The events in our country the past two weeks have forced us to look at who we are and what we believe in. Locally two men, who were highly involved in high school athletics, died suddenly within a day of one another – Truman basketball coach Billy Guninnee and William Chrisman football and baseball legend Dan Nerling.
I knew them at different times in my life. Coach Guinnee was at Truman when I was an assistant coach and activities director at Blue Springs High School. I grew up with Dan Nerling and have known him since I was 6 years old. Dan was 10 years older than Guinnee, but both possessed the ability to compete at a high level and still have the respect of their opponents.
I first met Billy when Steve Broughton was the head coach at Truman. He had just hired Billy as an assistant. I coached softball against Broughton and became friends while playing golf during the summer months. When he hired Guinnee, he said to me, “Tim, you are going to like this guy. He has a lot of fire in the belly.”
Broughton was right – Billy was the ultimate competitor and his players would bust their tails to compete against you with no quit. It did not make any difference whether you were playing a team coached by Billy at home or away, you better have your team ready to go at the tipoff. Simply put, Coach Guinnee was a tremendous motivator. I always liked and respected Billy. He always tried to do things right to teach his players life lessons that could be used after sports.
Dan was just like Guinnee in his drive to compete. He earned the nickname of “Diamond Dan” from his friends and teammates as he was growing up. He was an All-American and all-state high school football player and was one of the best catchers in the state in high school.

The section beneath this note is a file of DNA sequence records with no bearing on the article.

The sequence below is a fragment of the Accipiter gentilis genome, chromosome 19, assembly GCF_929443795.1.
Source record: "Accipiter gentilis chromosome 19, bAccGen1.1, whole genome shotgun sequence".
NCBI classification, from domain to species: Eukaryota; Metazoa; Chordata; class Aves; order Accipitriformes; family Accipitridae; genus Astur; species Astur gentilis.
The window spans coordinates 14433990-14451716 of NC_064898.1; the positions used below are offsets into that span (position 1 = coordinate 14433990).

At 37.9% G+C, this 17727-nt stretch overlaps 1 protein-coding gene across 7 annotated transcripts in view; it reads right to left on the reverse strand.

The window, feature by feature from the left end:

I could tell stories about him for days, but what many people never knew about him was that, after suffering a head injury from a fall off a jungle gym when he was 5 years old, he was told by his doctor that he should never play sports. He had a plate in his forehead and had to wear a helmet device to protect his head until he was 9 years old. We played sports every day, all day, with his unusual looking head device. A lot of the older guys in the neighborhood would make fun of him by calling him “Steel Head.”
That turned out to be a mistake when Dan became a teenager. He played every down in football on both sides of the ball. He caught every inning in baseball and batted fourth most of the time. He became one of the greatest athletes in William Chrisman sports history.
Both Coach Guinnee and Diamond Dan knew the importance of belonging to a team. They understood it took sacrifice of themselves for the success of the team. They were both good individually, but earned the respect for their selflessness. They set their goals high and were successful for keeping their eyes on the prize.
These two individuals lived their lives with a sense of the total team. They were the epitome of teamwork making the dream work. I was a better person for knowing Coach Billy Guinnee and Dan Nerling. They set great examples during their lives. I think the greatest compliment one can receive is, “You were a good teammate.” RIP Coach Billy Guninnee and Diamond Dan Nerling – prayers to both families.
• The quote of the week comes from college basketball coaching legend John Wooden: “The main ingredient of stardom is the rest of the team.”
– Tim Crone, a William Chrisman High School graduate, is a former activities director and coach for Blue Springs High School and is a host of a weekly radio show, “Off the Wall with Tim Crone,” on KCWJ (1030 AM) 6 p.m. every Monday. He writes a weekly column for The Examiner. Reach him at email@example.com.